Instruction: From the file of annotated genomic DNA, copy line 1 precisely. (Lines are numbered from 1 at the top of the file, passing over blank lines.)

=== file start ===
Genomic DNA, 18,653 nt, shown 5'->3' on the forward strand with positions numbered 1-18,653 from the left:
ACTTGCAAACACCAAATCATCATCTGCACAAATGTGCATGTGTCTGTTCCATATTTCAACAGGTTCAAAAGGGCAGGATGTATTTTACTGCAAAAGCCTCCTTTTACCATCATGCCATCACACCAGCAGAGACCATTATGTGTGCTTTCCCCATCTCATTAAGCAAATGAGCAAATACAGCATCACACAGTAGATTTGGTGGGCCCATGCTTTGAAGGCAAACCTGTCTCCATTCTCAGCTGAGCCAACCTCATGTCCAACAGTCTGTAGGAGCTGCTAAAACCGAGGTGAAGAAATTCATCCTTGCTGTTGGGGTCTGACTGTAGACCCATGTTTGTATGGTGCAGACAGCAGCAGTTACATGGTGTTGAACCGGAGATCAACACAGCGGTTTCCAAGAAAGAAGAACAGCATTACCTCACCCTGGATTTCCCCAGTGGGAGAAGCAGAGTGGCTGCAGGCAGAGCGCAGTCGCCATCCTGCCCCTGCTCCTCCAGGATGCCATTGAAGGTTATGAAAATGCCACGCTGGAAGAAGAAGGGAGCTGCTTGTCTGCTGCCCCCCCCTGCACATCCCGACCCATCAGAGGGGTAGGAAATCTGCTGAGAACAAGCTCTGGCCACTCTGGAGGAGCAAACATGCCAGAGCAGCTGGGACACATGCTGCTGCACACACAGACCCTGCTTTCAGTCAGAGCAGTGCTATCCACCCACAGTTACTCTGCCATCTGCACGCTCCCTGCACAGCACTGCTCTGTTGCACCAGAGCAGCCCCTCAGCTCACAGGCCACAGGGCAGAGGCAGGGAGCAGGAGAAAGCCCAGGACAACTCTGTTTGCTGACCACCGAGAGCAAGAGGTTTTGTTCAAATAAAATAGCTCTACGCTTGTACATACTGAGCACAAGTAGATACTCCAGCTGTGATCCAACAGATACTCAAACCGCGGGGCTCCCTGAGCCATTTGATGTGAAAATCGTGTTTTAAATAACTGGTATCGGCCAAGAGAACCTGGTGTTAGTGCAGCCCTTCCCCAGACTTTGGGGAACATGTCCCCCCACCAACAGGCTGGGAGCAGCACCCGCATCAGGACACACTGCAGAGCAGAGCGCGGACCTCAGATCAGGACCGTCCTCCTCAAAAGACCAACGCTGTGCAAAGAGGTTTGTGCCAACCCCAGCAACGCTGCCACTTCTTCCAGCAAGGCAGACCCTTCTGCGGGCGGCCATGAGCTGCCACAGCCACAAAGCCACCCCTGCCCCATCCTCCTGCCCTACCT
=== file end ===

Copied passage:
Genomic DNA, 18,653 nt, shown 5'->3' on the forward strand with positions numbered 1-18,653 from the left: